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A classic poem takes a new (musical) flight


A dear friend of mine, who shall remain in anonymity, once showed me e.e. cummings’ i carry your heart with me (i carry it in my heart). As clichéd as it sounds, I loved it. In the course of this past semester, I enrolled in a composition class. In this class put my big boy pants, and I set this poem to music. It was an uphill battle (choosing the singers, rehearsal time) in short, a battle. I won the battle and the war! Here is the finished product, while not perfect, it is pretty darn close. I hope this a start of a new, complementary chapter in my life.

If you want to commission me for a choral piece, do not hesitate in doing so! Without further ado, i carry your heart with me (i carry it my heart).

Text:

i carry your heart with me(i carry it in
my heart)i am never without it(anywhere
i go you go,my dear;and whatever is done
by only me is your doing,my darling)
                                                      i fear
no fate(for you are my fate,my sweet)i want
no world(for beautiful you are my world,my true)
and it’s you are whatever a moon has always meant
and whatever a sun will always sing is you
here is the deepest secret nobody knows
(here is the root of the root and the bud of the bud
and the sky of the sky of a tree called life;which grows
higher than soul can hope or mind can hide)
and this is the wonder that’s keeping the stars apart
i carry your heart(i carry it in my heart)
Singers:

Sopranos:

Alison Huntley
Lydia Lewis
Mariah Chapdelaine
Elizabeth Peregrine

Altos:

Carolee Stark
Abiagil Landau
Jessica Moore
Jazmine Hamilton

Tenors:

Tyler Hast
Thomas Heise
Arturo Martinez
Eric Mohlis

Basses:

Johnnie Campbell
Ethan Q. Ivey
Jordan DePatis
Jack Dessent

José Clavell, conductor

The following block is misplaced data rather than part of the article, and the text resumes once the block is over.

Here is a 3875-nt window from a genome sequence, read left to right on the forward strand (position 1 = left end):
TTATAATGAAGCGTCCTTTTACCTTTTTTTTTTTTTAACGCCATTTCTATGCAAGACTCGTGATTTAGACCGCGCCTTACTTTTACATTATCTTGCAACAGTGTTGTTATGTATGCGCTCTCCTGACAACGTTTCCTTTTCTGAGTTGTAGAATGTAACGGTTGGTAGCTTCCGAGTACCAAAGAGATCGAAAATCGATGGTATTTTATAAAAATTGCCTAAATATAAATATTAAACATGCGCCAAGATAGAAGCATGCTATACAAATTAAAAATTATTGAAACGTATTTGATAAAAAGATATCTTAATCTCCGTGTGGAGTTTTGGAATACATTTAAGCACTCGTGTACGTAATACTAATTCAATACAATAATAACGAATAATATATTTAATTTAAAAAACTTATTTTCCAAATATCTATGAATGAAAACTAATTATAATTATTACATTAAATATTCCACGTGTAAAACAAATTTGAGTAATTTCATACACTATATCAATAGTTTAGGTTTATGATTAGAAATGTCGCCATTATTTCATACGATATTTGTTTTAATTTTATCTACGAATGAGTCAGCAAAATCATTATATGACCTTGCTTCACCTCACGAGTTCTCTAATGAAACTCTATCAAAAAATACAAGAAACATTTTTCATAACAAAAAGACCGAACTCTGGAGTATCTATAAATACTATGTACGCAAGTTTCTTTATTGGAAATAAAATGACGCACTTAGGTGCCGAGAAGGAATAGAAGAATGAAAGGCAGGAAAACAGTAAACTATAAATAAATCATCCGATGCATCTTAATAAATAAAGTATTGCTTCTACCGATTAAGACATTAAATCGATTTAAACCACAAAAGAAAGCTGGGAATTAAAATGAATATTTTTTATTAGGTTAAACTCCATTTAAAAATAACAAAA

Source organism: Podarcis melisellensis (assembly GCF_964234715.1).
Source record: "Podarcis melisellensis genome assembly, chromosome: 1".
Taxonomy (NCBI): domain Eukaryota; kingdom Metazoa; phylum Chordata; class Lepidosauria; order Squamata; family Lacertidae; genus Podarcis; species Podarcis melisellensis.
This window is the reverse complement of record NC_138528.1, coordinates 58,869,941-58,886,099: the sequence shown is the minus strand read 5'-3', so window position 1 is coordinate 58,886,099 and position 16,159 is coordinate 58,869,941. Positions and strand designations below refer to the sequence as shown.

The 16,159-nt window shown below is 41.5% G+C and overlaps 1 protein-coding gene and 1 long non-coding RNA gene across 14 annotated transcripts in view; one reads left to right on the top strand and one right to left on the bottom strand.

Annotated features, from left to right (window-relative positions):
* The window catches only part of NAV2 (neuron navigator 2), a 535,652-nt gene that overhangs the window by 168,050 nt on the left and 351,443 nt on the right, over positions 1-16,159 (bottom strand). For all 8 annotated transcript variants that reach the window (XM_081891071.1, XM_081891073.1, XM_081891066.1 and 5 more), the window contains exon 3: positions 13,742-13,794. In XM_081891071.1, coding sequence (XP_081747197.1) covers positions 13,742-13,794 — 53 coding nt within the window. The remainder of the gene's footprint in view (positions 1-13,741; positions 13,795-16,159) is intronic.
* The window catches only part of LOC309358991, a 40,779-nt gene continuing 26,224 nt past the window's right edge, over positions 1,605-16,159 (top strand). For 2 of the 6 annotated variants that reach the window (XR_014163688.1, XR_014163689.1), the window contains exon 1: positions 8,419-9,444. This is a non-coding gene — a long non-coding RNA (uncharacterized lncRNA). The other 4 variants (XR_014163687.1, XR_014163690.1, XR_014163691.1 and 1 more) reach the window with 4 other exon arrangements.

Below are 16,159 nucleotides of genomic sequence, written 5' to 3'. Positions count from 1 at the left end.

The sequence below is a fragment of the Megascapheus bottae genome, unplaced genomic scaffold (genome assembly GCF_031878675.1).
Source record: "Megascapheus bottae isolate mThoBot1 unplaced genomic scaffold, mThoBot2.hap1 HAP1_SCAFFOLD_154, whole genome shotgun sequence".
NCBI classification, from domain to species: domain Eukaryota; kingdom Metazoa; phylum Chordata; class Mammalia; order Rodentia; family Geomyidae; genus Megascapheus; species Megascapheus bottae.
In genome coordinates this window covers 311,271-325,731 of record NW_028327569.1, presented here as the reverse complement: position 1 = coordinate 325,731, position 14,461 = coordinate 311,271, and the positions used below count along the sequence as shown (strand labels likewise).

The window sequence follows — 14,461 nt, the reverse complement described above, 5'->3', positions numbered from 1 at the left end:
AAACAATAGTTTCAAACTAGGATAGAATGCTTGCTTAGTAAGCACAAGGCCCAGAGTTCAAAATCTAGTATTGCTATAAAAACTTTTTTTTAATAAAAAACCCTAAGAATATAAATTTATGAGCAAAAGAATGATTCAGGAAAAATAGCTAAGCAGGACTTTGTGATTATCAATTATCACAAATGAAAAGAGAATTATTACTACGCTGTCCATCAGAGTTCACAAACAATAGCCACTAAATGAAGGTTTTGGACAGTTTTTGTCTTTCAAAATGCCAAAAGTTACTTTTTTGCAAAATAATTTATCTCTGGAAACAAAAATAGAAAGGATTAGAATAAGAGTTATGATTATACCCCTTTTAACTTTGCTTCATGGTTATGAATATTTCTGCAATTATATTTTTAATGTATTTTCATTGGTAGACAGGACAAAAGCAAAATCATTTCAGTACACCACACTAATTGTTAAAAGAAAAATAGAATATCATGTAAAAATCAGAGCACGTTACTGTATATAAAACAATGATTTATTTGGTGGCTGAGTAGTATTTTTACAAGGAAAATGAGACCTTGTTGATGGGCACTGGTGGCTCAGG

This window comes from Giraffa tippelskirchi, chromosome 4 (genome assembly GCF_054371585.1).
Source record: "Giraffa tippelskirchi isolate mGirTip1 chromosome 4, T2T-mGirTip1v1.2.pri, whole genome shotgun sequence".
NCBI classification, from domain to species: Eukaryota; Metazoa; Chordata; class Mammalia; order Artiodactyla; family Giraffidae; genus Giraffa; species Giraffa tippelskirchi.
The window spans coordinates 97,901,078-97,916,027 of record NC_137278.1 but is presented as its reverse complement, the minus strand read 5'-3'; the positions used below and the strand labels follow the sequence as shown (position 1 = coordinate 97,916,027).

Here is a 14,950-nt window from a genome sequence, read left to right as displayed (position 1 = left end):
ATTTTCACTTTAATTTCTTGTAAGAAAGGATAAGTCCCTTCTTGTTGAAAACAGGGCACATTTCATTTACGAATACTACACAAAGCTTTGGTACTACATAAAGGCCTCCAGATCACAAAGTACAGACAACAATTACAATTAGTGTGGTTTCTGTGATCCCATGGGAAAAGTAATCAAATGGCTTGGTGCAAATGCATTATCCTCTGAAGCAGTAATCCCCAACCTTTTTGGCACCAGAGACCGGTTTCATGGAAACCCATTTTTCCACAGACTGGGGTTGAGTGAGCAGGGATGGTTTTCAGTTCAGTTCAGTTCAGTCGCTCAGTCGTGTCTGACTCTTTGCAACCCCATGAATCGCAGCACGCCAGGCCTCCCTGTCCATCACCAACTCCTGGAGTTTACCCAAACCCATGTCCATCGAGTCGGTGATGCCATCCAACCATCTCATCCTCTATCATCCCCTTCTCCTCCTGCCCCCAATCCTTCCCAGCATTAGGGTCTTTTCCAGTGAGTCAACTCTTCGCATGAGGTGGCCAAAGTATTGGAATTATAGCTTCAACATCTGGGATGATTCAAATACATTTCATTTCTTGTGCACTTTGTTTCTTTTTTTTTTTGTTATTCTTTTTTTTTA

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Polar winds v. Tropic thunder


And so my winter break is coming to an end. Next Monday I start my second semester of graduate studies, where I shall immerse myself anew in music, music, and music (and the midwest weather). Between a musicology course in twentieth-century music to twentieth -century musical analysis, choral conducting, graduate musical composition, and ensembles. This semester will be challenging, but rewarding, I’m sure. Let’s see what this semester brings. Up until now I will be a part of the IMEA in Illinois, and there might be a slight (very slight) possibility that I can get enough funds to go to the ACDA convention this year. If I get the chance, it would be amazing. It’s still somewhat incredible and humbling coming back to the island and meet again my professors and peers. The pressure is still on when the hint, again, that I am the “new guinea pig” because before me nobody has done a Masters in Music, specially Choral Conducting. I just have to work harder this semester. As we say in the Choral Department (thanks to me) “If you try hard enough and believe in yourself…”

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